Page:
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Family shelters marking 25th year
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Back in 1992 there was no hope for homeless families in Manteca.

They either lived in cars on the street, pitched tents at Caswell State Park for no longer than 30 days at a time, stayed in motels that rented by the week, bounced between couches and garages of friends, or were able to get help at a shelter out of town.

That all changed 25 years ago when a coalition of churches founded HOPE Family Shelters.

The non-profit will be celebrating 25 Years of HOPE during an anniversary fundraising dinner on Saturday, July 14, at the MRPS Hall in downtown Manteca. The evening starts at 5 p.m. Tickets are $75.

For more information on how you can help call Executive Director Cecily Ballungay at (209) 824-0658 or go to

HOPE operates three shelters — one serves family, another is for mothers with children, and the other is transitional housing. They are drug-free meaning clients must be clean and stay that way during their stay. HOPE also established HELP Outreach in partnership with the Manteca Homeless Task Force to address issues with those living on the street and work 

A family’s stay in a HOPE shelter is typically two months. During that time adults and children have access to counseling services, classes is in budgeting and financing, and — if they are not employed — are coached on how to seek employment.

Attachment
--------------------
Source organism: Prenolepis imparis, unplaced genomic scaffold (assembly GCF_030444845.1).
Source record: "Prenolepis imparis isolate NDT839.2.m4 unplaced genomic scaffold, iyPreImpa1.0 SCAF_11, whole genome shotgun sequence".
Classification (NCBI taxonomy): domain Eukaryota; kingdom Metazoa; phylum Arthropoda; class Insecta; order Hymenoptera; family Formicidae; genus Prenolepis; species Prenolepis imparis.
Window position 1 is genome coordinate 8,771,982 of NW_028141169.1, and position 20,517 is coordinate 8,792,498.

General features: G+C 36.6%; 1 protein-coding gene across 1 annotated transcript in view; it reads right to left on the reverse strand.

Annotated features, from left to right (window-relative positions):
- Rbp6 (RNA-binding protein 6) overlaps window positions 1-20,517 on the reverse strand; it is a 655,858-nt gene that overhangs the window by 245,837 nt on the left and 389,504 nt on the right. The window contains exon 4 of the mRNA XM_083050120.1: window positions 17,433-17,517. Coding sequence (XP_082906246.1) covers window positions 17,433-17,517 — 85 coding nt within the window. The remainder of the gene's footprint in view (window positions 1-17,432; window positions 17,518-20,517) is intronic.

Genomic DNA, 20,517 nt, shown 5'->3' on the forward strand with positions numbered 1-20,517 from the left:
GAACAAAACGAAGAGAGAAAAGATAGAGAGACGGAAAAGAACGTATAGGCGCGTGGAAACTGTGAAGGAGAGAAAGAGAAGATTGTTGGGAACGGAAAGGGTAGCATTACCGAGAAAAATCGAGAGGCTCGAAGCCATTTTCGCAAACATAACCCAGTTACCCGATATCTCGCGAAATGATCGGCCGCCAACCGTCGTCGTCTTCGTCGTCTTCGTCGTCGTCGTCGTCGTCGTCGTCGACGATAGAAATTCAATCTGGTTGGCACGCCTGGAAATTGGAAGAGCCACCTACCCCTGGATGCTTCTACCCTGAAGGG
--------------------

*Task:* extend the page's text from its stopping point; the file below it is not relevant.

Between 2014 and 2017, HOPE served 948 individuals in 275 families. Of those, 35 percent found permanent housing, less than 9 percent returned to homeless, and the rest either moved in with family members or some other shared arrangement. Typically with shelters in California the success rate at finding permanent housing is 15 percent.

The success rate for 2017 for HOPE clients finding permanent housing hit 44 percent. Even more impressive for the last year was the fact 100 percent of the clients that did not have a job when they started their two-month stay in the shelter were employed before they left the program.

Businesses, churches, service clubs, and individuals donate $320,000 a year to keep the doors of HOPE shelters open. The rest of the non-profit’s $360,000 annual budget — $40,000 — comes from government sources.

To contact Dennis Wyatt, email